The 1959 and 1959 Colts are remembered for the revolutionary passing performances of Hall of Fame QB Johnny Unitas. But his defenses twice topped the NFL in Defensive Passer Rating, picking off an incredible 75 passes in just 24 games in those two seasons, leading the league each year in INT (40 and 35). Unitas and Raymond Berry helped change offensive football. But they wouldn't have been champs without defenses that repeatedly handed them the ball in good situations.
The Bill Walsh-bred San Francisco 49ers are remembered for their revolutionary West Coast offense. But as disciples of the Cold, Hard Football Facts know, Walsh's genius was not the West Coast offense. His genius was pairing the West Coast offense with the longest-lasting defensive dynasty in the history of football. The 49ers went 17 straight seasons (1981-1997), under three different head coaches, without surrendering 300 points in a season.
The St. Louis Rams fielded the "Greatest Show on Turf" in the late 1990s and early 2000s, the first team to top 500 points threee straight years. But only one of those teams are called champs. Those 1999 Rams ranked No. 4 in scoring D, No. 6 in total D and No. 2 in Defensive Passer Rating.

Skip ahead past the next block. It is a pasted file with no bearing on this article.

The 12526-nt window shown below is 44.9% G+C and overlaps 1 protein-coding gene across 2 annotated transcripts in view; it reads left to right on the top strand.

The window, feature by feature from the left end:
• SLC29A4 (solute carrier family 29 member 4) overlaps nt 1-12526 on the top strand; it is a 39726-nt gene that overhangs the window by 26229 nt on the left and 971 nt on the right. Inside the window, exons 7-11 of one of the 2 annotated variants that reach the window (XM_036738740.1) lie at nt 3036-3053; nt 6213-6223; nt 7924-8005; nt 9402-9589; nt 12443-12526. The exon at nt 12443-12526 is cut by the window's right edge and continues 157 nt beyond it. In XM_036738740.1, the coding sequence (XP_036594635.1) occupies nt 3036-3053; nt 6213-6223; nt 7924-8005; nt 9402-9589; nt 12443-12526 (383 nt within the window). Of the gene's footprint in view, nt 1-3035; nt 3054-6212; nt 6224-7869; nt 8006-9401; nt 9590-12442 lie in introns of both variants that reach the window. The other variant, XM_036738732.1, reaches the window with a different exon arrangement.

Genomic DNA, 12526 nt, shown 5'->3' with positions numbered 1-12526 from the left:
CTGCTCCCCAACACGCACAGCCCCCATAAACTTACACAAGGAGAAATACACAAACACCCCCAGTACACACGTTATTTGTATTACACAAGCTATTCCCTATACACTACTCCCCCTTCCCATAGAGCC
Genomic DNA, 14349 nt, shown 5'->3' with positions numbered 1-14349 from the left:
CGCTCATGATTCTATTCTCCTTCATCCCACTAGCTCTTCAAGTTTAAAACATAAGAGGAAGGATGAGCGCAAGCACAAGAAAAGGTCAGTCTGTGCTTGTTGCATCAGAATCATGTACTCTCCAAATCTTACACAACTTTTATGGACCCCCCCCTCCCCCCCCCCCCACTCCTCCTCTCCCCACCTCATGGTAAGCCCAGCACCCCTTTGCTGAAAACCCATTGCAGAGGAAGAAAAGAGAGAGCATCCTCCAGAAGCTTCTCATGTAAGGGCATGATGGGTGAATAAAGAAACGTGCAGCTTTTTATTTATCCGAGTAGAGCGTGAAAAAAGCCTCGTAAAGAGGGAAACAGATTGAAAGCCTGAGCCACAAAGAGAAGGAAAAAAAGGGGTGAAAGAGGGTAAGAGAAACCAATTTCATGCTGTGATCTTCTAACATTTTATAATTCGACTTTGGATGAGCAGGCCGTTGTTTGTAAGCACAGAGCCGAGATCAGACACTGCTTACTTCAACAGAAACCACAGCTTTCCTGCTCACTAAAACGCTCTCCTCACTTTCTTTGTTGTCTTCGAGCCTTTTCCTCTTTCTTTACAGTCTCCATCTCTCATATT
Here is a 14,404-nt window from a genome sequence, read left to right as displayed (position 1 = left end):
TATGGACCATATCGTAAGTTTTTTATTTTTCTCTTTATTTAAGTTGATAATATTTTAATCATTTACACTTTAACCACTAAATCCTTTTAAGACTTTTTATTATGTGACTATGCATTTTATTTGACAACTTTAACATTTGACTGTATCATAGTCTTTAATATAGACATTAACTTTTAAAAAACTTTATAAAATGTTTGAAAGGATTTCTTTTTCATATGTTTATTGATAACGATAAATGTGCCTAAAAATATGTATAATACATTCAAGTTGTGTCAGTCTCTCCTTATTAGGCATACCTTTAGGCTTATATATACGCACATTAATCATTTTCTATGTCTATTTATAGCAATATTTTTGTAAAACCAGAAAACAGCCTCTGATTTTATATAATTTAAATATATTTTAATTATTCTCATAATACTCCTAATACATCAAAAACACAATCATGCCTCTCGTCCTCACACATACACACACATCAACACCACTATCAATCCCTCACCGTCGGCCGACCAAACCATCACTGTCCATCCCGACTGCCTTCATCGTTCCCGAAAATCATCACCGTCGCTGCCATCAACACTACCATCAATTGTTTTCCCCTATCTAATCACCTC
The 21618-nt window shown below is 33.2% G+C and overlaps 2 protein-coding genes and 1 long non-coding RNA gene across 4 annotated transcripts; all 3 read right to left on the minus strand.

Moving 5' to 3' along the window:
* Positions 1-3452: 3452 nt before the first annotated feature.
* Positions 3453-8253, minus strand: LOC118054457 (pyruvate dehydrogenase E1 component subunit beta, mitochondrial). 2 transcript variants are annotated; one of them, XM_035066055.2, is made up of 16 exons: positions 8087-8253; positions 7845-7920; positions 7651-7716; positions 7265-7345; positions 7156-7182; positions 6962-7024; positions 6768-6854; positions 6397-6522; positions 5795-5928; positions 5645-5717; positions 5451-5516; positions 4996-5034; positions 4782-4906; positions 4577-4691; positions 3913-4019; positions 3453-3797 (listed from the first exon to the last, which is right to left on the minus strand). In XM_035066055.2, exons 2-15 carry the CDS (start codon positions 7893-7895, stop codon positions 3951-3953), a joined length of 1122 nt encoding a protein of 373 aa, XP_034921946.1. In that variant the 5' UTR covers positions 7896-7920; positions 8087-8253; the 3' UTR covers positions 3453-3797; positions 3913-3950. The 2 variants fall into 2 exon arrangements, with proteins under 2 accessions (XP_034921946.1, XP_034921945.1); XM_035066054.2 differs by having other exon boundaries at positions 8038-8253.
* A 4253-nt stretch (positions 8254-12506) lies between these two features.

You can argue that only two elite offenses, and maybe three, got it done on the strength of that offense alone.
The 1951 Rams finished in the middle of the pack in all three defensive indicators in a 12-team league. It took all their offensive firepower to finally win it all, too: the game-winning points came on a 73-yard TD pass from Hall of Fame QB Van Brocklin to Hall of Fame receiver Tom Fears. Oh, Hall of Fame QB Waterfield booted the XP. That's a whole lot of Hall of Fame firepower, folks, just to eke out a single championship.
But even then, the Rams' suspect defense came up huge in the title game, holding Otto Graham and the Cleveland Browns to just 17 points, more than 10 points below Cleveland's average, and denying Paul Brown's team its sixth straight pro football championship.
The 2009 Saints, another offense blessed with a future Hall of Fame QB, ranked just 20th in scoring D and 25th in total D. But that unit got a huge boost from a pass defense that was among the best in football (No. 3 in DPR) and among the best at creating INTs. In fact, the game-sealing points in their Super Bowl win over the Colts came courtesy of a pick-six.
The 1998 Broncos are an interesting and perhaps unique case: they produced a Big 53 offense behind Hall of Fame quarterback John Elway (31.3 PPG) and paired it with a good, but hardly great defense (No. 8 in scoring, No. 21 in DPR). However, both units came through in a big way in Super Bowl XXXIII: the offense exceeded its regular-season average by scoring 34 points and the defense, which surrendered an average fo 19.3 PPG, held the prolific Atlanta offense to 19 points.
Cleary, it's better to have a great offense than to have a bad offense. Scoring a lot of points is never a bad thing in and of itself. But the history of the league is pretty clear: building a prolific offense at the expense of your defene, and still hoping to score a ring, is much like your chances of scoring big after the prom. It's a delusional fantasy, men. Those offenses are just a Big Tease.